Four Awesome Ways To Fail Properly At A Creative Project

2017 Artwork how to fail brilliantly

Well, the evening before writing this instructional article, I failed wonderfully at making a new creative project.

I’d started this doomed project in order to shake myself out of the slight creative torpor that I’ve been in ever since I finished making the webcomic updates that will be posted here this month and early next month. It failed after an hour of planning and two hours of creative work.

It was partially based on an older idea I’d had and it was going to be an interactive comedy horror story (similar to the one I wrote for Halloween in 2015), but with comic panels instead of text decriptions. It was going to be a parody of classic survival horror videogames like “Resident Evil 1-3” and “Silent Hill 3” (as well as a few movies, like the first “Elvira” movie).

It would have looked a bit like this:

Here's one of the five and a half "pages" I actually made. And, yes, the 'standing in front of two doors' thing had already started to get boring by then...

Here’s one of the five and a half “pages” I actually made. And, yes, the ‘standing in front of two doors’ thing had already started to get boring by then…

But, despite my initial sense of disappointment when I realised that this project wasn’t going to work out, I didn’t feel too bad because I remembered (from previous failures) that there are several ways to turn failure into winning. So, what are they?

1) Remember that it’s practice: Failing at a creative project is one of those experiences that becomes less stressful with practice. In other words, once you’ve failed (and succeeded) a few times, then you’ll start to see failure as just an ordinary part of the creative process. Without failure, you can’t have success.

After all, for every successful project idea you have – there are probably at least one or two previous failed (or abandoned) ideas that have helped to pave the way for your successful project.

So, see failure as practice. Don’t see it as a waste of time or a disappointment. Just see it as practice and/or preparation for the successful project that you will eventually end up making at some point in the future.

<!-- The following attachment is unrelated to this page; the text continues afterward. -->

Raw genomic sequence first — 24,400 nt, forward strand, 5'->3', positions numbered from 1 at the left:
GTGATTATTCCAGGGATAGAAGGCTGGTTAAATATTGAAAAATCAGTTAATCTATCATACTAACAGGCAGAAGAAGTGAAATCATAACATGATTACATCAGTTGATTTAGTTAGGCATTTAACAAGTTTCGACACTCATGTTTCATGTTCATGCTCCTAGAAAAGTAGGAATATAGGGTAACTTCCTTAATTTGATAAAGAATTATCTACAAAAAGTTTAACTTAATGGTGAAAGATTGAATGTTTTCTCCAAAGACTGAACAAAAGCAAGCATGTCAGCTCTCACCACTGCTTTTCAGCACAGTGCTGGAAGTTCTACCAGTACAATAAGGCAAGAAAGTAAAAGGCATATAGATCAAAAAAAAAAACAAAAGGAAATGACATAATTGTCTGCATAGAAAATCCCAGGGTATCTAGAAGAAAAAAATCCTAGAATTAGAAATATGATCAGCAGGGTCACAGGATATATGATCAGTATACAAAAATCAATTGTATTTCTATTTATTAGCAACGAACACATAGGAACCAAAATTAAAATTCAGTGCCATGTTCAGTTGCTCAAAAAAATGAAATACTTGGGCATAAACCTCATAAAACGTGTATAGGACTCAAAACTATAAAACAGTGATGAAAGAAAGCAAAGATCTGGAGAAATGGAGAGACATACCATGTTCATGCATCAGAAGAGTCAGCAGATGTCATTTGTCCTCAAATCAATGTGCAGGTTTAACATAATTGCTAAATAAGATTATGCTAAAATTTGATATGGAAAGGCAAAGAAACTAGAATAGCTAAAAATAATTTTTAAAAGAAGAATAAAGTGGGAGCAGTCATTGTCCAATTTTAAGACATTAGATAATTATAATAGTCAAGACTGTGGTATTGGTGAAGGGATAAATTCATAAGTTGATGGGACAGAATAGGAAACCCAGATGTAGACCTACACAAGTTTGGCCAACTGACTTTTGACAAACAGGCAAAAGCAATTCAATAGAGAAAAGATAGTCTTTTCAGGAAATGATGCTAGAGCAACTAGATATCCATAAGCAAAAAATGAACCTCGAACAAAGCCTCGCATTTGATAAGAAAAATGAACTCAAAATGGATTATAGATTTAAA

2) Learn to fail early: Generally, the earlier you fail, the better. This is something that you’ll only truly learn through experience but, if you’re able to spot the warning signs of a failed project early, then you can save yourself a lot of stress by either correcting the problems or by abandoning the project completely.

These warning signs will be different for everyone, but they’re something that you’ll learn to spot quickly after you’ve failed quite a few times. Yes, you might try to ignore them at first (like I did when I was planning my failed interactive comic), but you’ll hopefully still be able to spot them fairly early.

If you fail early then, although you might feel disappointed for a little while, you’ll also feel like you dodged a bullet. Not only that, you’ll be able to think of and start your next project idea even more quickly (and enthusiastically) than you would if you’d devoted days or weeks to a doomed project idea.

3) Do a post-mortem: This is a fairly basic and well-known piece of advice, and it’s well-known for a reason. It works! Basically, just take a deep and honest look at why your project failed. Even if you’re overcome with feelings of disappointment, then this is still worth doing for reasons I’ll explain in the next paragraph.

The trick here is to not only learn some lessons from your failure, but to also remind yourself that the project probably couldn’t have succeeded in it’s current state anyway. In other words, it also helps you to feel less disappointed for the simple reason that, with the flaws in the project, it couldn’t have succeeded anyway.

This is easier to do if you’ve failed a few times before, since you’ll know what kinds of mistakes to look out for. But, even if it’s your first time, then try to find as many mistakes (eg: with regard to structure, timing, planning, your motivations, what you don’t know etc..) you can and then try to work out how you can avoid them in future.

For example, one of the many reasons why my interactive comics project failed was because I thought that making interactive comics was similar to both writing interactive fiction and making traditional webcomics. It isn’t!

It requires a totally different approach to characterisation, storytelling and humour. Although I tried to work this out as I went along ( resulting in a two-dimensional, and constantly sarcastic, main character), I hadn’t really put enough thought into it.

4) Salvage: In order to reduce any feelings of loss you might be experiencing, try to salvage as much as you can from your failed project. Even if the only thing that you salvage are a few lessons about what to do differently next time, then your failure isn’t a complete loss.

For example – if you’ve got decent artwork from your failed project, then see if there’s any way that you can re-purpose it. If you’re project is writing-based, then see if you can turn any of the parts you’ve made so far into a short story. If you’ve got a blog, then write about your failed project (like I’m doing right now).

There are lots of ways that you can salvage something from the ruins of your failed project but, even if the only things you salvage are experience and knowledge, then your failure won’t be a complete loss.

———-

Anyway, I hope that this was useful 🙂

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